Jeffrey let me out of my plastic bag to join friends – and Ride supporters – Kay and Terri at breakfast. They came out early to see us!
Kelsey checked us out of the hotel. Zoom in to see that she’s wearing a Ride sticker in solidarity! Andrew, the hotel manager, had circulated to the staff our blog address.
Outside, a group of visitors from near Marseille asked Jeffrey about the Ride. He explained in French. Two of the women asked to sit on the Sprint 26. Jeffrey was happy to oblige, and pushed one of them on a ride in the hotel driveway. The gentleman in the white shirt said France and the U.S. are places of liberty for refugees. Jeffrey agreed. But it takes work to keep them so!
The Gateway Arch, a symbol of St. Louis as the place where the American West began, where all were welcome. Some politicians, some people, would close this gate to refugees.
The courthouse where in 1846, the slave Dred Scott first claimed he had been emancipated when his master took him from Missouri (a slave state) into places where slavery was illegal. His claim was denied, ultimately by the U.S. Supreme Court.
Pat, a former nursing assistant, rolled alongside us for a while. Out of love, she obeys God’s command to welcome the stranger, including homeless people in her St. Louis neighborhood. She has friendly neighbors. A woman called to Jeffrey, “You are my favorite person ever!” A man called out a warning that there was broken glass in the street; Jeffrey steered around it.
A statue of General Franz Sigel in a city park. Sigel was one of many Germans who fled to the U.S. after the failed republican revolution of 1848. The inscription refers to “the heroism of the German-American patriots of St. Louis and vicinity in the civil war of 1961 to 1865”. President Lincoln famously said, “In regard to the Germans … I deem them no better than other people, nor any worse. It is not my nature … to make their lives more bitter … but rather would I do all in my power to raise the yoke, than to add anything that would tend to crush them.” As Jeffrey examined the statue, a passer-by said, “I like your flag” (on the Sprint 26).
Valarie & Jeffery stopped to chat at the edge of the Washington Univesity campus. Their daughter is preparing for law school at Ohio State. They agree that asylum applicants need legal counsel to give effect to their right to apply for refuge in the U.S. Maybe their daughter will be part of the solution.
A couple of minutes later, Asia—en route to pick up her 8-month-old and caught on campus in the downpour—joined Jeffrey and me under a tree until a cloudburst let up. Jeffrey introduced us. Asia donated all the cash she had in her pocket to Human Rights First.
Jeffrey likes the name of this burg: “City of Town and Country”. We rode through many such places near St. Louis: pretty and prosperous.
As we pedaled up a steep hill, runner Laura, a 3rd year RN student at Truman State, called out to us. Soon we were joined by Laura’s friend Amy, who is studying arts and education at UMissou in St. Louis. We had a wide-ranging talk about work, politics and culture, with some detours into things like the fine quality of St. Louis tapwater. These professional women are concerned about the possible spread of Missouri “concealed carry” guns to univesity campuses. Jeffrey mentioned the old saw that when one holds a hammer, everything looks like a nail. Perhaps when one carries a pistol, everyone looks like an enemy. And maybe, when one listens to hateful talk, everyone who is labeled “other” seems worthy of hatred. We will write more on this soon.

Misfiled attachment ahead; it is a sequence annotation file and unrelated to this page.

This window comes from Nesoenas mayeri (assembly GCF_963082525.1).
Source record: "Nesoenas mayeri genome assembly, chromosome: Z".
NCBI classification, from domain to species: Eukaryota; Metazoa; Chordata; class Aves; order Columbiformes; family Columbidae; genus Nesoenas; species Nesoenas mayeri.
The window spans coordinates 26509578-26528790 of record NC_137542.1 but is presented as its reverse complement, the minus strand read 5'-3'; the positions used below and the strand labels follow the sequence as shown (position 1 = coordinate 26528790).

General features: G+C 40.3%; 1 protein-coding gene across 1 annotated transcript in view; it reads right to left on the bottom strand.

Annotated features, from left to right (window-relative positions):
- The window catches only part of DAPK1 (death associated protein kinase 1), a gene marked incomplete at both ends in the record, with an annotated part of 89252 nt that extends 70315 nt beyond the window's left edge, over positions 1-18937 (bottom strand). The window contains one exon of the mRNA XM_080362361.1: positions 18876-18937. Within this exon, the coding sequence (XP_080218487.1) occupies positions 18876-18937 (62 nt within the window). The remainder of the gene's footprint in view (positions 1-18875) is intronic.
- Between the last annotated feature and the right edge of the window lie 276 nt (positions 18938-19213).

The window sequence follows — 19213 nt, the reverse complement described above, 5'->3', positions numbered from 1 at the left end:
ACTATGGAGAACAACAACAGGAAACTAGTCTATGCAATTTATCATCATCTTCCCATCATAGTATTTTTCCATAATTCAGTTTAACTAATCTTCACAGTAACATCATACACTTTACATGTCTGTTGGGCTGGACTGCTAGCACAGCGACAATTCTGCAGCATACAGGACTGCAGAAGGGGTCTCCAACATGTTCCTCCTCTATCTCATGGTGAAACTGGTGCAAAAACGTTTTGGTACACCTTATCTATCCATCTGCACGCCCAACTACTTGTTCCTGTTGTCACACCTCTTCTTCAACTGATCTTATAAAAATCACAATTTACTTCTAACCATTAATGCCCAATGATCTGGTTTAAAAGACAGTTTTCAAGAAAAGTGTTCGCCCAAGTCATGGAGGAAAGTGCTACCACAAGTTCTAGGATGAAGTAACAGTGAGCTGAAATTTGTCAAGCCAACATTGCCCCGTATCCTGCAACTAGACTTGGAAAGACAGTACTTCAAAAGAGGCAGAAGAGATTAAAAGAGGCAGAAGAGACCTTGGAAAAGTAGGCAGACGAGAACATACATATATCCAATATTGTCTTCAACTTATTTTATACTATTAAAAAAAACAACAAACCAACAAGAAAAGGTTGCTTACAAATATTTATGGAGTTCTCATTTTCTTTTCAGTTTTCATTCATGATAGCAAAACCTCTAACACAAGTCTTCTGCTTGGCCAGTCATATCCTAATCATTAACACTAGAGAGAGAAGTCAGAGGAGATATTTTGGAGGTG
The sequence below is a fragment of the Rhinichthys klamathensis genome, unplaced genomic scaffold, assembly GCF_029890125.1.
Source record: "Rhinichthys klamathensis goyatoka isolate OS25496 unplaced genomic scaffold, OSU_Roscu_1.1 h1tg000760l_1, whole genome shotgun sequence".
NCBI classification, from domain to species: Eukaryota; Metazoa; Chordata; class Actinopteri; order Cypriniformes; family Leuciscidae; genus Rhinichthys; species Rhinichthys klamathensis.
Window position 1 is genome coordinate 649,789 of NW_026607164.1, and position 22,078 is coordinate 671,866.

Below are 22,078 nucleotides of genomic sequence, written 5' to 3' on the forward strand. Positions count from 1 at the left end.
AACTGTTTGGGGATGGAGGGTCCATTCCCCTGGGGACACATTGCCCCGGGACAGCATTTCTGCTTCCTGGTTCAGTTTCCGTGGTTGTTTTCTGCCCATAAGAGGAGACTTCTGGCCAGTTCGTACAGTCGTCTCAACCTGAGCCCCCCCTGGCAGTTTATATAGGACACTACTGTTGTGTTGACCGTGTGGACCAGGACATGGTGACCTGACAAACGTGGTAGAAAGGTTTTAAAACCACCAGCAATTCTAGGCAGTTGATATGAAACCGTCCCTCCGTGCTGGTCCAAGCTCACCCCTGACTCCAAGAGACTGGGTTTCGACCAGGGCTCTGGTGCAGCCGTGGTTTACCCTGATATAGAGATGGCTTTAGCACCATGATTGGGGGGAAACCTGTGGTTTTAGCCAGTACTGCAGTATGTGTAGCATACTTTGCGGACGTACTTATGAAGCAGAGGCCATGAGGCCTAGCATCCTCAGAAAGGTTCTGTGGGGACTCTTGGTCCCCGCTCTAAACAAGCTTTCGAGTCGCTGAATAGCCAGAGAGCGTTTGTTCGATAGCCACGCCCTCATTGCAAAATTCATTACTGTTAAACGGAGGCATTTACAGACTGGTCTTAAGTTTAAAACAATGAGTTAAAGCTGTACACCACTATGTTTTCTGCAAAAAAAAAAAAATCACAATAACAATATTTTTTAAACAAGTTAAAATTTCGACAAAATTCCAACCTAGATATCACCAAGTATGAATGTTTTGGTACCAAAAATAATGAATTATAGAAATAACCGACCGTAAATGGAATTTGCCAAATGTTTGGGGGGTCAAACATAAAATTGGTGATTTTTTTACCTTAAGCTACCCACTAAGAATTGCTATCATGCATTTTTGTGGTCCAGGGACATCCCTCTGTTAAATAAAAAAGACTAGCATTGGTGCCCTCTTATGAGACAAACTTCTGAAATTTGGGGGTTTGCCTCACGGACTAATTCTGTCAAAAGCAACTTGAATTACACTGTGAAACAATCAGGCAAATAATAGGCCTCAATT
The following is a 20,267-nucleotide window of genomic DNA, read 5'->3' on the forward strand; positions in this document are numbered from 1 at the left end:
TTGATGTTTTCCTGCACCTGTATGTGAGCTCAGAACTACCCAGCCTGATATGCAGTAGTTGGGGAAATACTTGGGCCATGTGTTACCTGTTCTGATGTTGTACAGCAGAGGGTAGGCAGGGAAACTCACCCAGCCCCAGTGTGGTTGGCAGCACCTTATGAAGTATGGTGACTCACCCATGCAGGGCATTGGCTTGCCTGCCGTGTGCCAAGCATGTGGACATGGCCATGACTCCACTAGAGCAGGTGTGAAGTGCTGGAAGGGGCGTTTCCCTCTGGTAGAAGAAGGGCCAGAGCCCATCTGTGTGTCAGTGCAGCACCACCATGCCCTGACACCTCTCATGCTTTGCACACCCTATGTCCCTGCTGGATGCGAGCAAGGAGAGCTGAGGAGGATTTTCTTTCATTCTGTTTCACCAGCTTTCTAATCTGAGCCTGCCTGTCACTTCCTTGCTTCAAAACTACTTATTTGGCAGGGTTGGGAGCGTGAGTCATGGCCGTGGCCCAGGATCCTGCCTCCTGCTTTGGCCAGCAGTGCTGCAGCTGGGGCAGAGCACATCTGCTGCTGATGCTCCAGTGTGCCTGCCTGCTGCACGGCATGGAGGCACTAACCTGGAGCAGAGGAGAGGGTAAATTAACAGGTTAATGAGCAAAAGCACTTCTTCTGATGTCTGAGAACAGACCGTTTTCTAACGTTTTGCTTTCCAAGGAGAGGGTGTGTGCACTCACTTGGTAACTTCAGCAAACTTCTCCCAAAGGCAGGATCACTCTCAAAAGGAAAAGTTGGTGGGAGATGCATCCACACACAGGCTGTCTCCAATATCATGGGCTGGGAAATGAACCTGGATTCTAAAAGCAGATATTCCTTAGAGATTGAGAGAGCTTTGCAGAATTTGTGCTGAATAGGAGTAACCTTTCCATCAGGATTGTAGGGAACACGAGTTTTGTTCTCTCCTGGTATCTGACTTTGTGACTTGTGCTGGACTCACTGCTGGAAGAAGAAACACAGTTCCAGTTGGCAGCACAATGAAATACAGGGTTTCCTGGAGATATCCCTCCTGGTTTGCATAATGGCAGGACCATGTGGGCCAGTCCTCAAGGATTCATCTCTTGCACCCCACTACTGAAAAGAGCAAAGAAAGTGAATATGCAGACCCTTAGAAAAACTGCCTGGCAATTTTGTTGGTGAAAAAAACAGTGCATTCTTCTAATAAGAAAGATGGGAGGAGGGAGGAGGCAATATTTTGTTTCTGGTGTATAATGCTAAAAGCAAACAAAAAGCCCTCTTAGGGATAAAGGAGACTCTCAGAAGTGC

This yard in Ellisville is surrounded by U.S. flags, including small ones (not shown) densely lining the curb. The lawn sign says, “Hillary for Prison”.
We climbed hills that rose for as long as 2 miles at a stretch. Our new low gears let us keep rolling, albeit as slowly as 3 mph. On some of the downhills, we topped 30 mph before Jeffrey braked a little.
Meet Joe and Doc. These genuinely friendly guys are members of the Missouri Militia.
They patiently explained some of the principles of their organization. Jeffrey knows zero about the Missouri constitution, and is not sure about their interpretation of the U.S. constitution and the limits of federal power. But we agree on some things. We accept lawyer Harvey Silverglate’s view that federal criminal law has become so broad and vague that any of us can be deemed a felon. And when Joe spoke of a friend’s family being deported to Mexico, Jeffrey thought of families torn apart and businesses ruined by immigration rules that violate human nature and common sense.
We’re in cave country! These big limestone caverns in Pacific, Missouri, topped by tall trees, are not fenced off so must be nothing special.
We ended the day riding alongside goodhearted Matt, who supervises truck part production at a local company. He learned his profession on the job, and is enhancing his skills at a local college. He recently took up cycling, rode a century (100 miles in a day) and is about to do another, and teaches his 11-year-old daughter to watch for cyclists. We talked about refugees (he favors helping them) and politics (he didn’t say where he stands; his friends think no matter who wins in November, it won’t be good for them or for the country).
Matt has traveled America extensively and finds that most Americans are kind and reasonable, even if some have the occasional extreme idea. That’s been our experience too. When we listen calmly, accept our new friend’s good intent, and recognize that disagreement doesn’t mean that one deserves jail—even if one is named Hillary, even in Ellisburg, Missouri—then even with today’s Ride’s great big cast of characters, we find common ground with every one.